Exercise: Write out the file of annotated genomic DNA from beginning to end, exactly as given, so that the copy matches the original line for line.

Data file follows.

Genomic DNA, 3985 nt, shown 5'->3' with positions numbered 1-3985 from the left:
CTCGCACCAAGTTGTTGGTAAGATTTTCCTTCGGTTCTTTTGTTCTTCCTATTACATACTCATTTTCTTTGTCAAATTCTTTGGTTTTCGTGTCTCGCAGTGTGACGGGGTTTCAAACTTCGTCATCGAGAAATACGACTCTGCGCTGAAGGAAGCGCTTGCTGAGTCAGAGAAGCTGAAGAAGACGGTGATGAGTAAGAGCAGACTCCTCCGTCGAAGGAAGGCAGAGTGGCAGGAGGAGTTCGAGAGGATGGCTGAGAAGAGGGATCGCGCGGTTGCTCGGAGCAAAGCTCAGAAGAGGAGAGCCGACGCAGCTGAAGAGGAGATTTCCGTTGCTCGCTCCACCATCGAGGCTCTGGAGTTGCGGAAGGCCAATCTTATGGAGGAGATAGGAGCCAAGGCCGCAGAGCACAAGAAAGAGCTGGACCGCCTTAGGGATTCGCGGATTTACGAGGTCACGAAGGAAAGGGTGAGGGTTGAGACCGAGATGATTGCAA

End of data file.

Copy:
Genomic DNA, 3985 nt, shown 5'->3' with positions numbered 1-3985 from the left:
CTCGCACCAAGTTGTTGGTAAGATTTTCCTTCGGTTCTTTTGTTCTTCCTATTACATACTCATTTTCTTTGTCAAATTCTTTGGTTTTCGTGTCTCGCAGTGTGACGGGGTTTCAAACTTCGTCATCGAGAAATACGACTCTGCGCTGAAGGAAGCGCTTGCTGAGTCAGAGAAGCTGAAGAAGACGGTGATGAGTAAGAGCAGACTCCTCCGTCGAAGGAAGGCAGAGTGGCAGGAGGAGTTCGAGAGGATGGCTGAGAAGAGGGATCGCGCGGTTGCTCGGAGCAAAGCTCAGAAGAGGAGAGCCGACGCAGCTGAAGAGGAGATTTCCGTTGCTCGCTCCACCATCGAGGCTCTGGAGTTGCGGAAGGCCAATCTTATGGAGGAGATAGGAGCCAAGGCCGCAGAGCACAAGAAAGAGCTGGACCGCCTTAGGGATTCGCGGATTTACGAGGTCACGAAGGAAAGGGTGAGGGTTGAGACCGAGATGATTGCAA